We are talking about cigarette butts, or more precisely: their filters. According to the World Health Organization (WHO), 4500 billion of them do not end up in the garbage every year, but in nature. Smoked filters are the most carelessly discarded object on earth. Contrary to what so many smokers believe, the filters are very slow to biodegrade, if at all. They consist of more than 15,000 fibers of the durable plastic cellulose acetate. They only decompose when UV light and certain microorganisms interact in the right way, which often takes years.
Until then, the cellulose acetate wafts through rivers, lakes and oceans as microplastics. It penetrates into the stomachs of fish and birds and into the food cycle of humans. Thousands of toxic substances, including nicotine, arsenic, formaldehyde and heavy metals, also escape from the old dumps. As tests have shown, a single cigarette butt per liter of water is enough to kill half of the fish swimming in it. Cigarette filters, says toxicologist Bethanie Carney Almroth of the University of Gothenburg, "are toxic waste."
The tobacco industry popularized the filters in the fifties in response to research that cigarette smoke causes cancer. The filter is intended to suggest to concerned smokers that it at least partially retains dangerous ingredients in the smoke. But this is an illusion: eight million people die every year as a result of tobacco consumption. "Filters in cigarettes don't really reduce the harmful effects of smoking. From a public health point of view, they offer no benefit while polluting the environment," according to a recent report by the Belgian High Council of Health, which provides scientific advice to the country's Ministry of Health. He calls for cigarette filters to be banned throughout the EU.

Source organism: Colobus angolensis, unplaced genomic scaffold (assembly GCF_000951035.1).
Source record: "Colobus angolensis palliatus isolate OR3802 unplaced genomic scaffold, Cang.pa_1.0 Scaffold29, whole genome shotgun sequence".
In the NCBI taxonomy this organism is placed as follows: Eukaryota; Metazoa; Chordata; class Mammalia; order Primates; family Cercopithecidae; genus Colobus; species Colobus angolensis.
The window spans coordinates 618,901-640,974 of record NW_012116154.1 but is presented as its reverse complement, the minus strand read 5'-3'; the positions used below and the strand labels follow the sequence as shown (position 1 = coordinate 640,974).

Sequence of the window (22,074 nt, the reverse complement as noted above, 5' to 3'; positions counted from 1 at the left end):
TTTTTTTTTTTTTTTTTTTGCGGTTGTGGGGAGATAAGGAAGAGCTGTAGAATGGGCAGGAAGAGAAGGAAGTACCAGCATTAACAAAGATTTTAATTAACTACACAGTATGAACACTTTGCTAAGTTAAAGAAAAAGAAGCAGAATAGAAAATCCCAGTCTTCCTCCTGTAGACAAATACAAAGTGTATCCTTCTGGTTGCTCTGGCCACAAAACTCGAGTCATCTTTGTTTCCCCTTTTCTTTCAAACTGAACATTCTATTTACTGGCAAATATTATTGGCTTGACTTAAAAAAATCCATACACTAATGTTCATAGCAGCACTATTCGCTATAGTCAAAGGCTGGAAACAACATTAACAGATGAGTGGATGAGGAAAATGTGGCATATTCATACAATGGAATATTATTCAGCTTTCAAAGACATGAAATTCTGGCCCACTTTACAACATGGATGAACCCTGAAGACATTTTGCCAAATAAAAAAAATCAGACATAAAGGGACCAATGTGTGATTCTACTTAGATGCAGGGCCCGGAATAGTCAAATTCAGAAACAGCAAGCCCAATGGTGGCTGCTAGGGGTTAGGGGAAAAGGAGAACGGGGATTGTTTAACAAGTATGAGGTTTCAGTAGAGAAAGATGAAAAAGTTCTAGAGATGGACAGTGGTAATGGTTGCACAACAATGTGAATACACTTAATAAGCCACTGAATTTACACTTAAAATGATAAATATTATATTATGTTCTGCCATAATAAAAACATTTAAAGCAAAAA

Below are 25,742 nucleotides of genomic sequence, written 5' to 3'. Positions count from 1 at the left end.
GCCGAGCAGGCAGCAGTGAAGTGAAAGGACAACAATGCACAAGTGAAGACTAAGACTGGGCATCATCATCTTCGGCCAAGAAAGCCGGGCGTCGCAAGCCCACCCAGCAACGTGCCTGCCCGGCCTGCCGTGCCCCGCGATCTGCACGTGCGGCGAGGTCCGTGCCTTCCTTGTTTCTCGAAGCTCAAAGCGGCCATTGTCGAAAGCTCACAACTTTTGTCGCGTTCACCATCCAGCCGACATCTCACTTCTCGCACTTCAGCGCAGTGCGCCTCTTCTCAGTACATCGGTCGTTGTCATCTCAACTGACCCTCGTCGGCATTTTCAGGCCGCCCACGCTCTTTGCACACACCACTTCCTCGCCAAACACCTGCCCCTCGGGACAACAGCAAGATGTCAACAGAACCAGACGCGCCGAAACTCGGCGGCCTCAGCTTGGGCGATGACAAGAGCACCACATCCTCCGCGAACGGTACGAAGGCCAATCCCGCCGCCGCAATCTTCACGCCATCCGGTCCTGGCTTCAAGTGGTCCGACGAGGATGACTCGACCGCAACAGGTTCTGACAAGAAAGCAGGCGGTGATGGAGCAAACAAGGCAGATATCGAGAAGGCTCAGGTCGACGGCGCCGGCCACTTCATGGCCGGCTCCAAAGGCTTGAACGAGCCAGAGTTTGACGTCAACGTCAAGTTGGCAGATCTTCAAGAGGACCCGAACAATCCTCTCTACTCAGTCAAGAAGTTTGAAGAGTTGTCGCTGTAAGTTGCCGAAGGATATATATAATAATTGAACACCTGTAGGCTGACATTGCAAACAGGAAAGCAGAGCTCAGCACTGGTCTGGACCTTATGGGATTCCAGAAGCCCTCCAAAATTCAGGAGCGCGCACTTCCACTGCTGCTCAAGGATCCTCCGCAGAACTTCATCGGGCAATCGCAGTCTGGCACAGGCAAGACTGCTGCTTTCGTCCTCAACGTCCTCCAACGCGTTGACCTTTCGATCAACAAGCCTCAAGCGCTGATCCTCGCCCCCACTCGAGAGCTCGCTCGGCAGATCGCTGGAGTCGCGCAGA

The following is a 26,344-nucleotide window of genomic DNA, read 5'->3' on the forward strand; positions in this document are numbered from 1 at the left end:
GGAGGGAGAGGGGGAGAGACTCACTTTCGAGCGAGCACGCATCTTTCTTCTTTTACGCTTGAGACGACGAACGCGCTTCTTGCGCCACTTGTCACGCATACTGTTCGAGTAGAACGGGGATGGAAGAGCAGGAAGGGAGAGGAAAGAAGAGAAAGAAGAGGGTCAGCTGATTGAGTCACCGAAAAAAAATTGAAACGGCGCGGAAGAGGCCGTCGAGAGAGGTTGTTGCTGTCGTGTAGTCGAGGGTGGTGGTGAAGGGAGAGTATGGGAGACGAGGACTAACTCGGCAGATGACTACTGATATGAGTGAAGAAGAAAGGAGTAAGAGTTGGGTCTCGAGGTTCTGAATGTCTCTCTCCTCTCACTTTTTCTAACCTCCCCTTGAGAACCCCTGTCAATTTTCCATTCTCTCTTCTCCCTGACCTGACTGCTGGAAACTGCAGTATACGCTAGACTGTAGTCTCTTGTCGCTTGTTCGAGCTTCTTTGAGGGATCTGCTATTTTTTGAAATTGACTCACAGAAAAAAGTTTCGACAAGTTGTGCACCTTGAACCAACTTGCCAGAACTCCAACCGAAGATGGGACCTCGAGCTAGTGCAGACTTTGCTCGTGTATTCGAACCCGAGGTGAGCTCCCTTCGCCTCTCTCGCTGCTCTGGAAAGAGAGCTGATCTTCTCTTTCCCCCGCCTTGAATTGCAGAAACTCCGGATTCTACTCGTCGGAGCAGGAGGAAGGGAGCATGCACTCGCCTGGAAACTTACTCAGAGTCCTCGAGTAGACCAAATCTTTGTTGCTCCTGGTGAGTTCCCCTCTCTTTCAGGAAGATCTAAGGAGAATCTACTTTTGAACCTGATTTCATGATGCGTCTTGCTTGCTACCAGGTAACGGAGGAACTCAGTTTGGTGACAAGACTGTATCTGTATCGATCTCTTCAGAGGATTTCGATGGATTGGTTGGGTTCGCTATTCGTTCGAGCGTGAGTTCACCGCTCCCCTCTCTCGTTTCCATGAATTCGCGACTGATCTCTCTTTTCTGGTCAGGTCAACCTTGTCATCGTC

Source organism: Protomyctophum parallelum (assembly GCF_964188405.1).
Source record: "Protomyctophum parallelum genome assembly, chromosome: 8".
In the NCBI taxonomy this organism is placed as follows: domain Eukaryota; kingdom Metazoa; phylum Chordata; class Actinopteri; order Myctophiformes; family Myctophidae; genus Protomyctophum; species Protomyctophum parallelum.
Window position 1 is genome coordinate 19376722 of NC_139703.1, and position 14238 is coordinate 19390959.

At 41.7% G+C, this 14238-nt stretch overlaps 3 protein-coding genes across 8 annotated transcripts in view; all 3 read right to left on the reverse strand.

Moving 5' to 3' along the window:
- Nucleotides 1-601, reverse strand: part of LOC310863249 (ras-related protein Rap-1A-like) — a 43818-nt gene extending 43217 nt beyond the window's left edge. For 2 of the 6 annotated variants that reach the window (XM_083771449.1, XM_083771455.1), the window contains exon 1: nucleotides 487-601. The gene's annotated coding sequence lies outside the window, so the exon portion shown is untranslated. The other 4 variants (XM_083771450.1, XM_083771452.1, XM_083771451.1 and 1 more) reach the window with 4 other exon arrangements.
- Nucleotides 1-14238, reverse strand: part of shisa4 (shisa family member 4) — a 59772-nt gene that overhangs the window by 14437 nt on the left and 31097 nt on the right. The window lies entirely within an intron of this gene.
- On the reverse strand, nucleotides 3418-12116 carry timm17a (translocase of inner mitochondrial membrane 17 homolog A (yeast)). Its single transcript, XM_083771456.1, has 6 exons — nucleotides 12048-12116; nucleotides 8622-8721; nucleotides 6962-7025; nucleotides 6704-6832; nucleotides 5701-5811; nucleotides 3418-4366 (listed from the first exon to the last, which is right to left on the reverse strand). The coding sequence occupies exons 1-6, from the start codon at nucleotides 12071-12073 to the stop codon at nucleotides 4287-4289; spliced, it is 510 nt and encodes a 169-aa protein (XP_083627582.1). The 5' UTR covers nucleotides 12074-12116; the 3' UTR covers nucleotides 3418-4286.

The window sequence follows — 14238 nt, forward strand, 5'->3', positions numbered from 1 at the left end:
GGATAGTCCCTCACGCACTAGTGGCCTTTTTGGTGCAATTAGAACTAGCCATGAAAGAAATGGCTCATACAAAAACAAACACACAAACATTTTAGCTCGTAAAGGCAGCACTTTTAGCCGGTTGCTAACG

To me, this sounds like an excellent idea – and it seems to be gaining quite a bit of political support. "A complete ban on disposable cigarette filters seems to be the most effective option to counteract the harmful environmental impact of this type of waste," Conservative Secretary of State Vivianne Heijnen recently told the Dutch parliament. The most useless of all products has so far been completely unjustly excluded from the ban on the sale of single-use plastic items, which has been in force since 2021. If plastic cups and cotton swabs with plastic handles have already had to disappear, it is almost imperative to end the toxic flood of filters as soon as possible. Or what do you think?
Yours, Marco Evers
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Picture of the week
This protest image is a great illusion. In fact, no one crumpled up a giant plastic bottle and threw it away in Lausanne's Louis-Bourget Park, it just looks exactly like it. The French-born artist Guillaume Legros, 34, better known as »Saype«, paints ultra-realistic pictures directly into the landscape, mainly with chalk and charcoal. » Land Art« is the name of this art movement. Saype wants to draw attention to environmental pollution with this painting. He himself is not guilty of this with his opus: his self-developed paints are biodegradable, depending on the weather, this work of art will only exist for a few weeks.
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